Zika risk in Europe will peak between now and August if local mosquitoes can transmit virus, but researchers say continent may not experience local outbreaks

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Zika risk in Europe will peak between now and August if local mosquitoes can transmit virus, but researchers say continent may not experience local outbreaks

Toronto, June 10, 2016

By Leslie Shepherd

Dr. Kamran Khan
Dr. Kamran Khan

Assuming local mosquito species can transmit Zika, the potential for the virus spreading in Europe will peak between now and August, new research indicates.

Summer is also when the most people travel to Europe from parts of the Americas where the Zika virus is known or suspected to be spreading, according to a paper published today in the journal EBioMedicine.

A team of researchers in Sweden and Canada looked at airline travel patterns, the presence of mosquitoes across Europe, temperature patterns and how temperatures could affect the ability of mosquitoes to transmit the virus.

A Zika outbreak that began in Brazil in 2015 has spread to other countries in South America, Central America, Mexico and the Caribbean. Until now, its spread within the Northern Hemisphere has been limited by winter temperatures.

“With the imminent arrival of summer in Europe, we know that warmer temperatures will allow mosquito populations to grow in number and in their ability to transmit disease,” said Dr. Joacim Rocklöv, a researcher at Sweden’s Umeå University’s Unit for Epidemiology and Global Health and lead author of the article.

Senior author Dr. Kamran Khan of St. Michael’s Hospital in Toronto said the paper’s findings could help the European public, health-care providers and public health officials identify times and locations where the risk for Zika virus is highest, to take precautions against being bitten by mosquitoes or spreading the virus through sexual activity, to consider Zika as a diagnosis, and to enhance mosquito surveillance and control measures.

The Aedes albopictus species of mosquito is found in much of southern Europe and is known to transmit dengue fever and chikungunya. Aedes aegypti, responsible for spreading Zika in Brazil, is known to exist on the Portuguese island of Madeira and in parts of Georgia and southwestern Russia.

The researchers said that last year’s airline traffic patterns suggest the following cities could see large numbers of visitors from Zika-affected areas of the Americas this summer:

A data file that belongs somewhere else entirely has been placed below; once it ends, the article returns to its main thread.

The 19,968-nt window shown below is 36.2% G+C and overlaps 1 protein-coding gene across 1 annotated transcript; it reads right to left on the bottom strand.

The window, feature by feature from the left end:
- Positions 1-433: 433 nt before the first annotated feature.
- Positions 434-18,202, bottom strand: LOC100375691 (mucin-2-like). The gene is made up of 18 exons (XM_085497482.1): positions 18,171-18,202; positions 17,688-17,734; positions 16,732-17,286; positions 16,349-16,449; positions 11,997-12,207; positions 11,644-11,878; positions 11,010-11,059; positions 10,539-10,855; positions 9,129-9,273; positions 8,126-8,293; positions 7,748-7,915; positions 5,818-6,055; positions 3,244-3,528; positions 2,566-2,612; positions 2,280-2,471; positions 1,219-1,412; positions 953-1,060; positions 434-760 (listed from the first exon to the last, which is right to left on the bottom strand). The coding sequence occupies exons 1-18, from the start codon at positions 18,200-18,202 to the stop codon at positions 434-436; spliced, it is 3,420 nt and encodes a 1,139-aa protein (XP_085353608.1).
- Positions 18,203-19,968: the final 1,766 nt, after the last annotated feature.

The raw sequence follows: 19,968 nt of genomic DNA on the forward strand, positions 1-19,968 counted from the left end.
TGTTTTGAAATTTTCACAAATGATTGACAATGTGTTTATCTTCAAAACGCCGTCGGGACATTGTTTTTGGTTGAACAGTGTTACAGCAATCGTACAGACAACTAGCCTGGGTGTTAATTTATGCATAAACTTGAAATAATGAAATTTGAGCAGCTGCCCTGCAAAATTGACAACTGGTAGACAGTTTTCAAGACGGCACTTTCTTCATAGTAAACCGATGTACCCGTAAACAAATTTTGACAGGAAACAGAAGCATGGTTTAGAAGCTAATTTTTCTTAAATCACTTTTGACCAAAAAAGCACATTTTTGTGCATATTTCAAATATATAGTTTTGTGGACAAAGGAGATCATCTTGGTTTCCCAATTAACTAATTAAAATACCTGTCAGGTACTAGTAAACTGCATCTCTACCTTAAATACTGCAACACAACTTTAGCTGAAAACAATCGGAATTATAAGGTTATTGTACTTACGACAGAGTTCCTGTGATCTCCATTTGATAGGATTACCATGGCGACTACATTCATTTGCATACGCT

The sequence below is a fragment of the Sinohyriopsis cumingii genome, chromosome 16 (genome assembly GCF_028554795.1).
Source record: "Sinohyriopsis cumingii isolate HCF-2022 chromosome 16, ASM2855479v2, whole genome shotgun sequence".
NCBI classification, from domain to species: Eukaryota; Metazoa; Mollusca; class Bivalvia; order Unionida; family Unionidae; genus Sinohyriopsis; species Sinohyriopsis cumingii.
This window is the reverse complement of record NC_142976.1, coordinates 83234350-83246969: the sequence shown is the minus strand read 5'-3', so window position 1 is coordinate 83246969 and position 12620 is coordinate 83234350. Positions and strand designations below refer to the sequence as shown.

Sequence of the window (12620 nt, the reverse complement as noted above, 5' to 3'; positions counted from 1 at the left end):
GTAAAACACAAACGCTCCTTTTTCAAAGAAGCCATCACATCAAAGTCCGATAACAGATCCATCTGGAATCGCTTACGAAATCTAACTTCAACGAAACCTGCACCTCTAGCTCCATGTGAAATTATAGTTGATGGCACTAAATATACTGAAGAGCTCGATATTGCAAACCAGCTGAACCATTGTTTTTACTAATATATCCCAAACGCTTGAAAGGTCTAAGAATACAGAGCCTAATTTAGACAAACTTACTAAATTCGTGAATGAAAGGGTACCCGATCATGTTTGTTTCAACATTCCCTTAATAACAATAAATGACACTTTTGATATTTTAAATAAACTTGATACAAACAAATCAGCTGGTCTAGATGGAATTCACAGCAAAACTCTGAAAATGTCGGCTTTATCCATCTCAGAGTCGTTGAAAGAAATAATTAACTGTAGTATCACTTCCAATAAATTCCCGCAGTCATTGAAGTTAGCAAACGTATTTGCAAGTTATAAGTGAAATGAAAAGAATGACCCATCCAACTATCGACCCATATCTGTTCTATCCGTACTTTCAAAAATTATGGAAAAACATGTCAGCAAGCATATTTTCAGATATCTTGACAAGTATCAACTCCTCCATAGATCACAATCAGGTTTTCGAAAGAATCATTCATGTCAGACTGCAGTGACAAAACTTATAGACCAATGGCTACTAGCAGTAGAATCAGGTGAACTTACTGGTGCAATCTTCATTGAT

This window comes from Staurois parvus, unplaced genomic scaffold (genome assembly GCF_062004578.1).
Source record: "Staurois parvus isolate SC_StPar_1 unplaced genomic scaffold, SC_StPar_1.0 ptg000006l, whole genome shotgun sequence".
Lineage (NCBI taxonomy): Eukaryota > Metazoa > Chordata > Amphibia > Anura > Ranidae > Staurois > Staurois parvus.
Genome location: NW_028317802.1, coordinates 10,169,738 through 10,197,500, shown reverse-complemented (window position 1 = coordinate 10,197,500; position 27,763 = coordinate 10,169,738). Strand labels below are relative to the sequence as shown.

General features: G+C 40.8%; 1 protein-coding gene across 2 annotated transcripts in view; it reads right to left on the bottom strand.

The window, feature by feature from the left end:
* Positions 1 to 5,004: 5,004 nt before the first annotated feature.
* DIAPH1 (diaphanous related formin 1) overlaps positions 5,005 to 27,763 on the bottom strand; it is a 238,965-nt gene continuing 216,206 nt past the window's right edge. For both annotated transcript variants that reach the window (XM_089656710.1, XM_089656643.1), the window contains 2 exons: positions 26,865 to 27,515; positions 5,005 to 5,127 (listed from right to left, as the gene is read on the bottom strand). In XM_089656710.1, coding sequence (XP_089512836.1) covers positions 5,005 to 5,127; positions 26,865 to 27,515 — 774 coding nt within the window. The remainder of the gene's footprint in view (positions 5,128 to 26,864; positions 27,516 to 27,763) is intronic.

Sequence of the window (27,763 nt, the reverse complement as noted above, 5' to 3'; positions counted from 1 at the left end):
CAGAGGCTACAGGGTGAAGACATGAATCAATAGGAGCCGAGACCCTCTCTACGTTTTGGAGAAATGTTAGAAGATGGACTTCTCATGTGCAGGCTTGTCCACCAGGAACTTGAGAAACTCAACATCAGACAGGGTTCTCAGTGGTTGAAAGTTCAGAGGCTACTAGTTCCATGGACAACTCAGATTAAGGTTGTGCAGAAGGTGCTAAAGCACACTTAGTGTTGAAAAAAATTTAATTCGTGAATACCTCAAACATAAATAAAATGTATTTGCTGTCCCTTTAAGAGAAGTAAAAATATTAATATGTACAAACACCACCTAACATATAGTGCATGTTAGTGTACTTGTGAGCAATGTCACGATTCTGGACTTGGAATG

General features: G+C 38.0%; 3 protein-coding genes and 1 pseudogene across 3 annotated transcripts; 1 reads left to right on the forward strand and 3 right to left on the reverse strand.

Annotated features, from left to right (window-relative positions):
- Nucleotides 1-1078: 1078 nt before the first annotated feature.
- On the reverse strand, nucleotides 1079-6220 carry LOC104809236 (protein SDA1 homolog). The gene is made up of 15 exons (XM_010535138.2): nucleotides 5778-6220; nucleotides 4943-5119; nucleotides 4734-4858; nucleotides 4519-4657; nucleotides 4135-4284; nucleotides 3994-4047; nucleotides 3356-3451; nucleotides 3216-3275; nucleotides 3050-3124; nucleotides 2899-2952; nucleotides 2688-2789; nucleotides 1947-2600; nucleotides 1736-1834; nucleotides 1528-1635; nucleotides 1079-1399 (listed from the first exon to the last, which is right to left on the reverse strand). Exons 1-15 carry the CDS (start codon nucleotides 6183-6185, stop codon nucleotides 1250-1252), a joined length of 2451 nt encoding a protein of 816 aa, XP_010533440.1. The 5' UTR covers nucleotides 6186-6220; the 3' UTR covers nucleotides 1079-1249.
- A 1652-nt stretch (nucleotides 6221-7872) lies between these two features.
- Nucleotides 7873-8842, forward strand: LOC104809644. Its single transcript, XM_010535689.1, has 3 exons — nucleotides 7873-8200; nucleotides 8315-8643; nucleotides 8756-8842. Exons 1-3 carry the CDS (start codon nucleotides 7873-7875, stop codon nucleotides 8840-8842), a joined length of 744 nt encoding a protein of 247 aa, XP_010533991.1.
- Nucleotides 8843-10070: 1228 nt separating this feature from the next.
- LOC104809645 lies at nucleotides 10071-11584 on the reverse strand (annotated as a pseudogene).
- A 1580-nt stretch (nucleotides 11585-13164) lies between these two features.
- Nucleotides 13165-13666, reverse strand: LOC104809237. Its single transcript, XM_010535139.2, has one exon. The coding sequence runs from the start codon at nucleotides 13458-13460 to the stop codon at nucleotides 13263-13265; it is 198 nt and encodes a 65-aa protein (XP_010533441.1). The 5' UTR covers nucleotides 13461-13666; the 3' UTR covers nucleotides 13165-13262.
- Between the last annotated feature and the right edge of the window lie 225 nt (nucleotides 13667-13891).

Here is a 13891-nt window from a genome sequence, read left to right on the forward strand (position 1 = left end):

• Paris (120,000 to 200,000 travellers a month, peaking in July and August)
  • London (100,000 to 130,000, peaking in August)
  • Madrid (75,000 to 125,000, peaking in July)
  • Amsterdam (50,000 to 70,000, peaking in August)
  • Frankfurt (40,000, with no clear peak)
  • Milan (25,000 to 40,000, peaking in August)
  • Lisbon (20,000 to 40,000 ,peaking in July)
  • Barcelona (25,000 to 35,000, peaking in September and October)
  • Rome (20,000 to 35,000, peaking in August)

They concluded the areas at highest risk of local Zika transmission would be within or adjacent to several major European cities such as Barcelona, Milan and Rome.

However, Dr. Khan stressed it was possible that Europe might not see locally transmitted cases of Zika, especially if mosquito surveillance and control measures were implemented.

In addition, he noted that of the 779 million people living within the geographic range of this analysis, 366 million (47 per cent), live in areas where Aedes albopictus has not been found, and 272 million (35 per cent) live in areas where the presence of Aedes albopictus is not known.

Although the volume of travellers arriving from the Americas to Madeira, Portugal is substantially lower than to continental Europe, the known presence of the Aedes aegypti mosquito, a longer season favourable to transmission of the virus, the explosive epidemic of dengue fever in 2012, and the recent Zika epidemic in nearby Cape Verde, collectively highlight the potential for transmission of Zika on this sub-tropical island.

This study is part of the Dengue Tools project funded by the European Union Seventh Framework Programme.

About St. Michael's Hospital

St. Michael’s Hospital provides compassionate care to all who enter its doors. The hospital also provides outstanding medical education to future health care professionals in 27 academic disciplines. Critical care and trauma, heart disease, neurosurgery, diabetes, cancer care, care of the homeless and global health are among the hospital’s recognized areas of expertise. Through the Keenan Research Centre and the Li Ka Shing International Healthcare Education Centre, which make up the Li Ka Shing Knowledge Institute, research and education at St. Michael's Hospital are recognized and make an impact around the world. Founded in 1892, the hospital is fully affiliated with the University of Toronto.

Media contacts

For more information or to arrange an interview, please contact:

Leslie Shepherd
Manager, Media Strategy, St. Michael's Hospital

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